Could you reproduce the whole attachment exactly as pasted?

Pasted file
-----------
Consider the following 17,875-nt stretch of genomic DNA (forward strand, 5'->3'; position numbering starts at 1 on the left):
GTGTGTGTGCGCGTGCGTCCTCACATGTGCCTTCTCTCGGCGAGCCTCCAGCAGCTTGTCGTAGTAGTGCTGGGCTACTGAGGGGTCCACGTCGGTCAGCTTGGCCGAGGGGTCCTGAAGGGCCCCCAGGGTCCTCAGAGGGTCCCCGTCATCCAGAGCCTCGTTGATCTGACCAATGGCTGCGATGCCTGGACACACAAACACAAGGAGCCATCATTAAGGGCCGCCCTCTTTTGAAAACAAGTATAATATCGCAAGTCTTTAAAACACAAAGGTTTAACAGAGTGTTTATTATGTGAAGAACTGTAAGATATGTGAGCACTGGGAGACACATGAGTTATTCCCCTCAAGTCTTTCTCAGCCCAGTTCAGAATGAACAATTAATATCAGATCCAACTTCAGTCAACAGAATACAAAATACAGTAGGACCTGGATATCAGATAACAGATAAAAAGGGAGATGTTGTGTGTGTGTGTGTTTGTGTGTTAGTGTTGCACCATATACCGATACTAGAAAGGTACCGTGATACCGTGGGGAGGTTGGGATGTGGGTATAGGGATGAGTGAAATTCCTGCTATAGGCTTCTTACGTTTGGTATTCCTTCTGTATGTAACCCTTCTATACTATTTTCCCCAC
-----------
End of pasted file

Consider the following 17,875-nt stretch of genomic DNA (forward strand, 5'->3'; position numbering starts at 1 on the left):
GTGTGTGTGCGCGTGCGTCCTCACATGTGCCTTCTCTCGGCGAGCCTCCAGCAGCTTGTCGTAGTAGTGCTGGGCTACTGAGGGGTCCACGTCGGTCAGCTTGGCCGAGGGGTCCTGAAGGGCCCCCAGGGTCCTCAGAGGGTCCCCGTCATCCAGAGCCTCGTTGATCTGACCAATGGCTGCGATGCCTGGACACACAAACACAAGGAGCCATCATTAAGGGCCGCCCTCTTTTGAAAACAAGTATAATATCGCAAGTCTTTAAAACACAAAGGTTTAACAGAGTGTTTATTATGTGAAGAACTGTAAGATATGTGAGCACTGGGAGACACATGAGTTATTCCCCTCAAGTCTTTCTCAGCCCAGTTCAGAATGAACAATTAATATCAGATCCAACTTCAGTCAACAGAATACAAAATACAGTAGGACCTGGATATCAGATAACAGATAAAAAGGGAGATGTTGTGTGTGTGTGTGTTTGTGTGTTAGTGTTGCACCATATACCGATACTAGAAAGGTACCGTGATACCGTGGGGAGGTTGGGATGTGGGTATAGGGATGAGTGAAATTCCTGCTATAGGCTTCTTACGTTTGGTATTCCTTCTGTATGTAACCCTTCTATACTATTTTCCCCAC